Those include Matt Huffman, the state Senate President who played a lead role in ramping up the scope of gerrymandering last year, and Frank LaRose, the secretary of state who last year floated impeaching O’Connor from the state supreme court over her redistricting rulings.
But Stephens is still in a position to at least change last year’s dynamic, if not soften the maps, if he so chooses.
Ohio’s outgoing Speaker Bob Cupp played a very aggressive role in 2022 in controlling the mapmaking and in boxing other officials out of much of the process; legislative leaders wield special influence, especially over how their own chamber’s lines are redrawn. Turcer, who described herself as “guardedly optimistic” about the new Speaker, also floated the possibility that Stephens may at least make the redistricting process more transparent.
“This is a systemic problem”
Several Ohio advocates told Bolts that their strongest hope about Stephens was that his bipartisan win may at least kill a controversial change to the state’s referendum process—one that would make it harder to change the redistricting process in the first place.
Late last year, Republicans floated increasing the threshold of passage for citizen-initiated ballot measures from 50 to 60 percent. That would make it far harder for independent groups to secure wins over policies that the legislature fiercely opposes, such as abortion protections. The idea did not pass the legislature in late 2022, leaving a path—for now—for redistricting reform.
Miller of the League of Women Voters and Turcer of Common Cause Ohio each said that their groups were exploring how to champion a new citizen-initiated ballot measure in Ohio to implement an independent redistricting commission, like the ones used in Arizona and Michigan. But neither committed to a timeline for such a push.
In 2015, voting rights groups championed an amendment that put in place the system in use now but Republicans weaponized it in ways that advocates say was unintended. One of the components of that reform was that a map would only be in place for four years, rather than the usual ten, if it failed to gather bipartisan support; it turned out that Republicans in passing their 2022 maps did not care about this constraint, which in fact only gave them the opportunity to refine their lines more frequently. As a result, and no matter what happens in the run-up to 2024, Ohio will yet again need to draw new maps in the lead-up to 2026.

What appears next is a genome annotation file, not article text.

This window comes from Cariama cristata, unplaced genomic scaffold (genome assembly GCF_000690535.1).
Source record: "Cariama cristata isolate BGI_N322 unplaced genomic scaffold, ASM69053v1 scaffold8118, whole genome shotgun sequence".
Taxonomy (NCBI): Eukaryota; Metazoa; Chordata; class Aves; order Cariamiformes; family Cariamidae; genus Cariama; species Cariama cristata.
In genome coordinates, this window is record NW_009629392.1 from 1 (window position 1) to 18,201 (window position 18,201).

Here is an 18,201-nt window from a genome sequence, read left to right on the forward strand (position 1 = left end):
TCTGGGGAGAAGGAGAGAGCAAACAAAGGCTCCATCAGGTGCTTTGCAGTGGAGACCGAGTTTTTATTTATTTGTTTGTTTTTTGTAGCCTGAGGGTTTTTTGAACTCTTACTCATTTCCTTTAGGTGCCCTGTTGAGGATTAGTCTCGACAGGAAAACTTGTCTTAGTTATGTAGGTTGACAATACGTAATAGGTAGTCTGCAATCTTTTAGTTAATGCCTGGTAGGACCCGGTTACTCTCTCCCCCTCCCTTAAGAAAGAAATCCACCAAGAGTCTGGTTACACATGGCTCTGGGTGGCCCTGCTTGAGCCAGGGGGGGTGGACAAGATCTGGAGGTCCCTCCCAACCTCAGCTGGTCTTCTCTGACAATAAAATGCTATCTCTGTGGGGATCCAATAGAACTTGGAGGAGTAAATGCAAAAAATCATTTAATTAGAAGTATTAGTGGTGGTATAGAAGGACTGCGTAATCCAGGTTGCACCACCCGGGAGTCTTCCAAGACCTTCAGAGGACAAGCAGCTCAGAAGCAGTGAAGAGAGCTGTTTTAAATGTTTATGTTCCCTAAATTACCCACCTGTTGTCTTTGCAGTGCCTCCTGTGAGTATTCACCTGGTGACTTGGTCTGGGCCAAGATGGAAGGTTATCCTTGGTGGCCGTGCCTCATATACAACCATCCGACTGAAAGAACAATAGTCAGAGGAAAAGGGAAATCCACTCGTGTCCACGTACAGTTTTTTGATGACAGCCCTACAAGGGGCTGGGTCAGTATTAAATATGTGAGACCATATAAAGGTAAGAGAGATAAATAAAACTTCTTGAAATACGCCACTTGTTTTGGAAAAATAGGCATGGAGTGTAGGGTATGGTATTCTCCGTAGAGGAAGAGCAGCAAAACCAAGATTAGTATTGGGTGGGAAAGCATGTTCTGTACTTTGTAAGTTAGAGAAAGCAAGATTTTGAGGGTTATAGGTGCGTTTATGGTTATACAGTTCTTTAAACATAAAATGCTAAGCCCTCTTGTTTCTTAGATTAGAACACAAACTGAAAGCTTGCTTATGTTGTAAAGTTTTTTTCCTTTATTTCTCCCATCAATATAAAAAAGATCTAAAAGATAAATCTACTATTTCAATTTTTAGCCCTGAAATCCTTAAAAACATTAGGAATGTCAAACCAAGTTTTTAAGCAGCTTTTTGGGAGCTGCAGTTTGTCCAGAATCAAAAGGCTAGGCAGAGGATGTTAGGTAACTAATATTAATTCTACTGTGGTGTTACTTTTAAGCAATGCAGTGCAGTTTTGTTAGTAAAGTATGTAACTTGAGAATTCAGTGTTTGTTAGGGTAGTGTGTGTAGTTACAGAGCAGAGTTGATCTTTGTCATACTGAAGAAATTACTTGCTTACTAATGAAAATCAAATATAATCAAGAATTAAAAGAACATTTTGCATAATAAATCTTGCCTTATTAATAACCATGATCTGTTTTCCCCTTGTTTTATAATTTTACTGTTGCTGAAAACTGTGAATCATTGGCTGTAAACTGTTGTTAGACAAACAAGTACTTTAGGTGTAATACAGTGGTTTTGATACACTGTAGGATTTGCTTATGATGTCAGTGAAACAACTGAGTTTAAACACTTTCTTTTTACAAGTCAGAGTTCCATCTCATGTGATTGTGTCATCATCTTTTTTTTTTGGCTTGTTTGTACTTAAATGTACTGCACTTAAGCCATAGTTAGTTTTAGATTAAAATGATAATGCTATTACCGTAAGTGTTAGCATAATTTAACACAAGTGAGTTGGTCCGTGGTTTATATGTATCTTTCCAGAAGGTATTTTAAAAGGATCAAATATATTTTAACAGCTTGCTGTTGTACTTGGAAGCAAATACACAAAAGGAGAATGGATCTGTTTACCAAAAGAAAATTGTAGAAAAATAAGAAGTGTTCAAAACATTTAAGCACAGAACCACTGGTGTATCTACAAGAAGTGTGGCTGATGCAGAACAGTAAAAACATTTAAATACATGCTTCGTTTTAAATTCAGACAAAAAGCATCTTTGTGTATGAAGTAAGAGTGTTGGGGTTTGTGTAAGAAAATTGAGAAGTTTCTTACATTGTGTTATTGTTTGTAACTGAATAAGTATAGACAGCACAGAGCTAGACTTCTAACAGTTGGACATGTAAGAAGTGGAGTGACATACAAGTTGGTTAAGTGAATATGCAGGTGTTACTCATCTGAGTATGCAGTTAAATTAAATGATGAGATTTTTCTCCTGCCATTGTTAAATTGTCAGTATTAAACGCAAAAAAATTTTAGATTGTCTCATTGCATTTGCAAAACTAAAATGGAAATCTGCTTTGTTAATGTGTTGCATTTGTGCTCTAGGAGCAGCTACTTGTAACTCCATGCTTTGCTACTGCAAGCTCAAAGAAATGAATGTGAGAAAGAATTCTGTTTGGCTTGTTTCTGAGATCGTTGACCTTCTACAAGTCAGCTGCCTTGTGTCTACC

“At some point, there’s an insanity in doing the same thing over and over again,” Turcer told Bolts. “It’s not a matter of new tools—community mapping, citizen engagement, all the different ways that voters can show how their district is manipulated. We’ve tried all that. At this point, we need to actually take the elected officials out of the equation and put this in the hands of an independent insulated citizens commission.”
Federal Democrats mulled institutional protections against gerrymandering when they controlled Congress in 2021 and 2022, but those did not pass due to several senators’ opposition to changing the U.S. Senate’s filibuster rules. “HR1 would have solved a lot of these problems,,” said Tims, referencing the federal legislation, “and because of that failure, voting rights and democracy continue to erode in statehouses across the country.”
“These folks are drunk on power, essentially,” Turcer said of politicians in charge of drawing the maps that keep them in power. “And what do you do with drunks? You take away their keys.”
Bolts is a non-profit newsroom that relies on donations, and it takes resources to produce this work. If you appreciate our value, become a monthly donor or make a contribution.